Lowly the Lorry. . .

Geo.Lander

Active member
Awesome progress! The fun is starting. Looks like your fire box had a more substantial subframe than ours had, maybe a good base for you to start with and would save time and money. One thing I see though is it looks like your rear leaf springs might be sagging. From the picture it looks like the helpers are resting on the stops (ours were not when it was a bare chassis, but once the habitat was installed they were). If/when you get to that point I know of a place in Germany that can supply some parabolic springs for your truck (both rear and front). I could never find anyplace in the USA that would build springs for our truck. We have the rears installed as our rear springs were sagging due to rust/age (I assume the truck was stored with a full water tank, so lots of weight). The fronts are now on order to try and get a softer ride over corrugated roads. I wish I would have changed ours out when at your stage as it is much easier/cheaper to do with less weight on the truck.

Also one thing I noticed, but not sure. It looks like maybe your front fenders do not stick out as far as the ones on our 1120, we have the standard single cab? I only mention this if you do decide to go with the SRW rims from Germany, just to check the amount they might protrude from the wheel well. The outside edge of the our front tire is right at the edge of the plastic fender.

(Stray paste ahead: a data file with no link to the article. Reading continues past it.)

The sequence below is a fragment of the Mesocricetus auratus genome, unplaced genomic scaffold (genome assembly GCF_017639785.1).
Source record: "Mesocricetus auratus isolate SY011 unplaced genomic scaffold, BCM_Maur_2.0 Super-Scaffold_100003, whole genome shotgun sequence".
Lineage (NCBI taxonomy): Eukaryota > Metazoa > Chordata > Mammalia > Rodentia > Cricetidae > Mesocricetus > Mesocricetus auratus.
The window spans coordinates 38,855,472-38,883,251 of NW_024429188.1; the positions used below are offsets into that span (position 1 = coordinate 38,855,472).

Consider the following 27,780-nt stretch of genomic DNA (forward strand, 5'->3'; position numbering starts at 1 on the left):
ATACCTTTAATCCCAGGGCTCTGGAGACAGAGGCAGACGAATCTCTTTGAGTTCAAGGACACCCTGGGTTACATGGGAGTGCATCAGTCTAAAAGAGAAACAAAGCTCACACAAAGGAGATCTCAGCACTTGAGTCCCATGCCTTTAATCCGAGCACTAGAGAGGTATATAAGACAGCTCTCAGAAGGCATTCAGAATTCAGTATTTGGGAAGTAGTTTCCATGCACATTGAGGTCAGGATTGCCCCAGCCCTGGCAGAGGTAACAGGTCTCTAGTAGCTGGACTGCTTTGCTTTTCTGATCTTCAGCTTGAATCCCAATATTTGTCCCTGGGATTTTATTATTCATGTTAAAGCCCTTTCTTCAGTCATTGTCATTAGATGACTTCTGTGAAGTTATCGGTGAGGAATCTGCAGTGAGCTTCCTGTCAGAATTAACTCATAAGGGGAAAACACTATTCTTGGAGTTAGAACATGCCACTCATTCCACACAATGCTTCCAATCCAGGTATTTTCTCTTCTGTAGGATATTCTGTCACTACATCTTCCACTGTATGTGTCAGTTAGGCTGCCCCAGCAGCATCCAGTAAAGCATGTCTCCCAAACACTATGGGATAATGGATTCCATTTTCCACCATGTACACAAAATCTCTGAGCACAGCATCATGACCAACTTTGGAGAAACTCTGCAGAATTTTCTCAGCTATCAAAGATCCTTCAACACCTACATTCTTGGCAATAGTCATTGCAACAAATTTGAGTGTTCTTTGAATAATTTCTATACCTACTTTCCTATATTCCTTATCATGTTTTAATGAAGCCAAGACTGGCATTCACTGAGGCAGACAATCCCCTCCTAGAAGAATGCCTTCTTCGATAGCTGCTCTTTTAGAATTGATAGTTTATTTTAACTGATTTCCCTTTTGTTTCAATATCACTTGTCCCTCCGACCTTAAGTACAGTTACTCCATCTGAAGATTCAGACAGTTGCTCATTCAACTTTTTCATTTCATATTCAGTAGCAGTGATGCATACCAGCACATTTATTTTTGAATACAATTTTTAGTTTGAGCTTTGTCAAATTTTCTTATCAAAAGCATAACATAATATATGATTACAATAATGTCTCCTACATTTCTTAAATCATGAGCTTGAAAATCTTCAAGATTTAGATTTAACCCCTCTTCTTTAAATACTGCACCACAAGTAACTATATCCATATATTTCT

And when you get a minute, I would love to see some pictures of your cab lift and attachment points. We really wish ours had come with one.
Hi @VerMonsterRV !

Id love to have your contacts for the parabolic spring kits you mentioned. Im thinking of changing these over this winter to improve ride and save some weight while I change wheels at the same time. Can you recommend some uprated shocks too?

Regarding the 3 vs 4 leafs, it appears 3 leaf parabolic springs where available from MB (Definitely don't have them)..
Screenshot 2020-11-25 at 14.13.45.png
 

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VerMonsterRV

Gotta Be Nuts
Hi @VerMonsterRV !

Id love to have your contacts for the parabolic spring kits you mentioned. Im thinking of changing these over this winter to improve ride and save some weight while I change wheels at the same time. Can you recommend some uprated shocks too?

Regarding the 3 vs 4 leafs, it appears 3 leaf parabolic springs where available from MB (Definitely don't have them)..
View attachment 627123
We got our parabolic front/rear springs from DFF in Germany. They are aftermarket and not OEM. Harald there are DFF will ask for your front/rear weight balance. We ended up with a 4 spring pack in the front and a 4 + 1 helper in the rear. Depending on your expected final weight you might be able to go a bit lighter in the rear (no helper). There is another 917 owner in the USA that has also just recently replaced his rears with the DFF springs. I think he got a 3 spring pack, but he does not have a rear lift/motorcycle. I am not sure at this point how often our helpers are being put to use as they are not touching while parked.